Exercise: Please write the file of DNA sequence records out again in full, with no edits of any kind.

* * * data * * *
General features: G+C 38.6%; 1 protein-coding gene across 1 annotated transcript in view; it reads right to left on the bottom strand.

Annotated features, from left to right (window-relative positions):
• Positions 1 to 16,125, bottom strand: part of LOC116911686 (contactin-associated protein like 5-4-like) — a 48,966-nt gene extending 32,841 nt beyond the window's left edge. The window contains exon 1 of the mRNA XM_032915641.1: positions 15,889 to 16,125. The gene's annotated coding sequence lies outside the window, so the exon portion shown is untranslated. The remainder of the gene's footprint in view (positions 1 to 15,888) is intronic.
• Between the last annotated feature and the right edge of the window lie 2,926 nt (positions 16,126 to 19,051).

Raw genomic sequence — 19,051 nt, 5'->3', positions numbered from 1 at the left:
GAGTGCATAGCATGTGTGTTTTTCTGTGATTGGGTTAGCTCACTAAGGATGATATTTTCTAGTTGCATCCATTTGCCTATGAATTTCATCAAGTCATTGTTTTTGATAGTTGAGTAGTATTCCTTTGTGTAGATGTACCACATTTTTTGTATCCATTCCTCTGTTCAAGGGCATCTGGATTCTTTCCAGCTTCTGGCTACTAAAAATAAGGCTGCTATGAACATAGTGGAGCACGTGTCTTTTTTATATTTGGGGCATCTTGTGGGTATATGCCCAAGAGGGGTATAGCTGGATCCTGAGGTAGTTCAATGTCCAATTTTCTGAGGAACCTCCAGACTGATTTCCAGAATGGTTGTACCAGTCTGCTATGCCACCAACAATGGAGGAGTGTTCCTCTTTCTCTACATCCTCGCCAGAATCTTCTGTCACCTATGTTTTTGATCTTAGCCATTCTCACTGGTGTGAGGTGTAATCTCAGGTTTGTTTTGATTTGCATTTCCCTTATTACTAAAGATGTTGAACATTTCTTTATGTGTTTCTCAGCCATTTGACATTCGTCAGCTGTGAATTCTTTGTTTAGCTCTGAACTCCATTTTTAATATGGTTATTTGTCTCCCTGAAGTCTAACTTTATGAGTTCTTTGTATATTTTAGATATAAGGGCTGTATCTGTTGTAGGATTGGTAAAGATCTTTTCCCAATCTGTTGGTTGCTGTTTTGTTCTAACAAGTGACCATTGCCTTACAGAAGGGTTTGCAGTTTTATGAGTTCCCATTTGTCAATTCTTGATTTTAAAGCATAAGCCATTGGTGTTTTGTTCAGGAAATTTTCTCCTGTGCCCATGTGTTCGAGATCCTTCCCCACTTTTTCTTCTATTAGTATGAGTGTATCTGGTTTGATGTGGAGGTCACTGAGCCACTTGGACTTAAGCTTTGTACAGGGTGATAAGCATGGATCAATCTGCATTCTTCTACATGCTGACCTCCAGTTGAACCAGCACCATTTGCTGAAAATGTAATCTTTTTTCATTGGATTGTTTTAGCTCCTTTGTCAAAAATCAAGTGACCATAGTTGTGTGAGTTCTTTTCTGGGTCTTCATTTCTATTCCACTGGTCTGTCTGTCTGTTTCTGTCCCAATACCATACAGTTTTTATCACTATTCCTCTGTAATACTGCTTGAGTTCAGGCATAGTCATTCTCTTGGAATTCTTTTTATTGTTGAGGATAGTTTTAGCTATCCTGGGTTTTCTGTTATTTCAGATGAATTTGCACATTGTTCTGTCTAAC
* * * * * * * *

General features: G+C 38.6%; 1 protein-coding gene across 1 annotated transcript in view; it reads right to left on the bottom strand.

Annotated features, from left to right (window-relative positions):
• Positions 1 to 16,125, bottom strand: part of LOC116911686 (contactin-associated protein like 5-4-like) — a 48,966-nt gene extending 32,841 nt beyond the window's left edge. The window contains exon 1 of the mRNA XM_032915641.1: positions 15,889 to 16,125. The gene's annotated coding sequence lies outside the window, so the exon portion shown is untranslated. The remainder of the gene's footprint in view (positions 1 to 15,888) is intronic.
• Between the last annotated feature and the right edge of the window lie 2,926 nt (positions 16,126 to 19,051).

Raw genomic sequence — 19,051 nt, 5'->3', positions numbered from 1 at the left:
GAGTGCATAGCATGTGTGTTTTTCTGTGATTGGGTTAGCTCACTAAGGATGATATTTTCTAGTTGCATCCATTTGCCTATGAATTTCATCAAGTCATTGTTTTTGATAGTTGAGTAGTATTCCTTTGTGTAGATGTACCACATTTTTTGTATCCATTCCTCTGTTCAAGGGCATCTGGATTCTTTCCAGCTTCTGGCTACTAAAAATAAGGCTGCTATGAACATAGTGGAGCACGTGTCTTTTTTATATTTGGGGCATCTTGTGGGTATATGCCCAAGAGGGGTATAGCTGGATCCTGAGGTAGTTCAATGTCCAATTTTCTGAGGAACCTCCAGACTGATTTCCAGAATGGTTGTACCAGTCTGCTATGCCACCAACAATGGAGGAGTGTTCCTCTTTCTCTACATCCTCGCCAGAATCTTCTGTCACCTATGTTTTTGATCTTAGCCATTCTCACTGGTGTGAGGTGTAATCTCAGGTTTGTTTTGATTTGCATTTCCCTTATTACTAAAGATGTTGAACATTTCTTTATGTGTTTCTCAGCCATTTGACATTCGTCAGCTGTGAATTCTTTGTTTAGCTCTGAACTCCATTTTTAATATGGTTATTTGTCTCCCTGAAGTCTAACTTTATGAGTTCTTTGTATATTTTAGATATAAGGGCTGTATCTGTTGTAGGATTGGTAAAGATCTTTTCCCAATCTGTTGGTTGCTGTTTTGTTCTAACAAGTGACCATTGCCTTACAGAAGGGTTTGCAGTTTTATGAGTTCCCATTTGTCAATTCTTGATTTTAAAGCATAAGCCATTGGTGTTTTGTTCAGGAAATTTTCTCCTGTGCCCATGTGTTCGAGATCCTTCCCCACTTTTTCTTCTATTAGTATGAGTGTATCTGGTTTGATGTGGAGGTCACTGAGCCACTTGGACTTAAGCTTTGTACAGGGTGATAAGCATGGATCAATCTGCATTCTTCTACATGCTGACCTCCAGTTGAACCAGCACCATTTGCTGAAAATGTAATCTTTTTTCATTGGATTGTTTTAGCTCCTTTGTCAAAAATCAAGTGACCATAGTTGTGTGAGTTCTTTTCTGGGTCTTCATTTCTATTCCACTGGTCTGTCTGTCTGTTTCTGTCCCAATACCATACAGTTTTTATCACTATTCCTCTGTAATACTGCTTGAGTTCAGGCATAGTCATTCTCTTGGAATTCTTTTTATTGTTGAGGATAGTTTTAGCTATCCTGGGTTTTCTGTTATTTCAGATGAATTTGCACATTGTTCTGTCTAAC